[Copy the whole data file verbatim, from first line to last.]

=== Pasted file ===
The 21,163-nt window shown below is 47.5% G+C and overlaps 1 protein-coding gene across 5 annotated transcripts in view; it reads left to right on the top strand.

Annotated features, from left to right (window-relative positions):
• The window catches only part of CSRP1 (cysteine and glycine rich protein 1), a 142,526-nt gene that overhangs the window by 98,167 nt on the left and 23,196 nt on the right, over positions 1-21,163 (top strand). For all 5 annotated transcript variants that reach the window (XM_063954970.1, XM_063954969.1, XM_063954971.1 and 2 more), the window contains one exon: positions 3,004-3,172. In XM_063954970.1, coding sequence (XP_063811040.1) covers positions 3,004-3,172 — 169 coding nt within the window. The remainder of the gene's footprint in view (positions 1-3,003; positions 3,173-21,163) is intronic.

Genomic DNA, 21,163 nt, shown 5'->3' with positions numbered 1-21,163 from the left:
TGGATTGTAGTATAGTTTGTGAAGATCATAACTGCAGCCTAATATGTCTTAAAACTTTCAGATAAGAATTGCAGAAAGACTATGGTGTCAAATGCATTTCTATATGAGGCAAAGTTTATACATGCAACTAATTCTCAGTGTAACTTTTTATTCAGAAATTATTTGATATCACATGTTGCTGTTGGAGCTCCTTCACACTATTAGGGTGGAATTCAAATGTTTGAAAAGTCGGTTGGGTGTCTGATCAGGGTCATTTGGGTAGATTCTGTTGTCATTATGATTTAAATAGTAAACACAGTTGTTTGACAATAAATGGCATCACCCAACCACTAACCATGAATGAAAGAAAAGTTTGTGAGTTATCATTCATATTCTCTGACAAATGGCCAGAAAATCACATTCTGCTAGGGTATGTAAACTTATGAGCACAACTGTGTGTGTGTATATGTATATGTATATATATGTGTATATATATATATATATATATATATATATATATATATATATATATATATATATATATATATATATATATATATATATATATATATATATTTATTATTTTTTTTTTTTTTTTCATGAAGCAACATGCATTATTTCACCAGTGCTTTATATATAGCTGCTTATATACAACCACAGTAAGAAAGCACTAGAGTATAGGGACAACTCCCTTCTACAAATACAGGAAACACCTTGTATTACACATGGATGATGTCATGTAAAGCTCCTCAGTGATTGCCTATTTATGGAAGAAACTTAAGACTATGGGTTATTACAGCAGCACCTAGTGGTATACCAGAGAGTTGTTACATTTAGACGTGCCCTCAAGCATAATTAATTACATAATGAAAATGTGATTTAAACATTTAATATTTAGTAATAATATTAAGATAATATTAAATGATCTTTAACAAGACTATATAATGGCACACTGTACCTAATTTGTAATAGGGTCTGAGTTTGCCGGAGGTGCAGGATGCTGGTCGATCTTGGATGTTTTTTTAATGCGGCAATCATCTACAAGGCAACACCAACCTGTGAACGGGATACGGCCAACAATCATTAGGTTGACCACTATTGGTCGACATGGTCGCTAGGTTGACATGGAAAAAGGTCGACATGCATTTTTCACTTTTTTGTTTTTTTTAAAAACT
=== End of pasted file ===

The 21,163-nt window shown below is 47.5% G+C and overlaps 1 protein-coding gene across 5 annotated transcripts in view; it reads left to right on the top strand.

Annotated features, from left to right (window-relative positions):
• The window catches only part of CSRP1 (cysteine and glycine rich protein 1), a 142,526-nt gene that overhangs the window by 98,167 nt on the left and 23,196 nt on the right, over positions 1-21,163 (top strand). For all 5 annotated transcript variants that reach the window (XM_063954970.1, XM_063954969.1, XM_063954971.1 and 2 more), the window contains one exon: positions 3,004-3,172. In XM_063954970.1, coding sequence (XP_063811040.1) covers positions 3,004-3,172 — 169 coding nt within the window. The remainder of the gene's footprint in view (positions 1-3,003; positions 3,173-21,163) is intronic.

Genomic DNA, 21,163 nt, shown 5'->3' with positions numbered 1-21,163 from the left:
TGGATTGTAGTATAGTTTGTGAAGATCATAACTGCAGCCTAATATGTCTTAAAACTTTCAGATAAGAATTGCAGAAAGACTATGGTGTCAAATGCATTTCTATATGAGGCAAAGTTTATACATGCAACTAATTCTCAGTGTAACTTTTTATTCAGAAATTATTTGATATCACATGTTGCTGTTGGAGCTCCTTCACACTATTAGGGTGGAATTCAAATGTTTGAAAAGTCGGTTGGGTGTCTGATCAGGGTCATTTGGGTAGATTCTGTTGTCATTATGATTTAAATAGTAAACACAGTTGTTTGACAATAAATGGCATCACCCAACCACTAACCATGAATGAAAGAAAAGTTTGTGAGTTATCATTCATATTCTCTGACAAATGGCCAGAAAATCACATTCTGCTAGGGTATGTAAACTTATGAGCACAACTGTGTGTGTGTATATGTATATGTATATATATGTGTATATATATATATATATATATATATATATATATATATATATATATATATATATATATATATATATATATATATATATATATATATATATTTATTATTTTTTTTTTTTTTTTCATGAAGCAACATGCATTATTTCACCAGTGCTTTATATATAGCTGCTTATATACAACCACAGTAAGAAAGCACTAGAGTATAGGGACAACTCCCTTCTACAAATACAGGAAACACCTTGTATTACACATGGATGATGTCATGTAAAGCTCCTCAGTGATTGCCTATTTATGGAAGAAACTTAAGACTATGGGTTATTACAGCAGCACCTAGTGGTATACCAGAGAGTTGTTACATTTAGACGTGCCCTCAAGCATAATTAATTACATAATGAAAATGTGATTTAAACATTTAATATTTAGTAATAATATTAAGATAATATTAAATGATCTTTAACAAGACTATATAATGGCACACTGTACCTAATTTGTAATAGGGTCTGAGTTTGCCGGAGGTGCAGGATGCTGGTCGATCTTGGATGTTTTTTTAATGCGGCAATCATCTACAAGGCAACACCAACCTGTGAACGGGATACGGCCAACAATCATTAGGTTGACCACTATTGGTCGACATGGTCGCTAGGTTGACATGGAAAAAGGTCGACATGCATTTTTCACTTTTTTGTTTTTTTTAAAAACT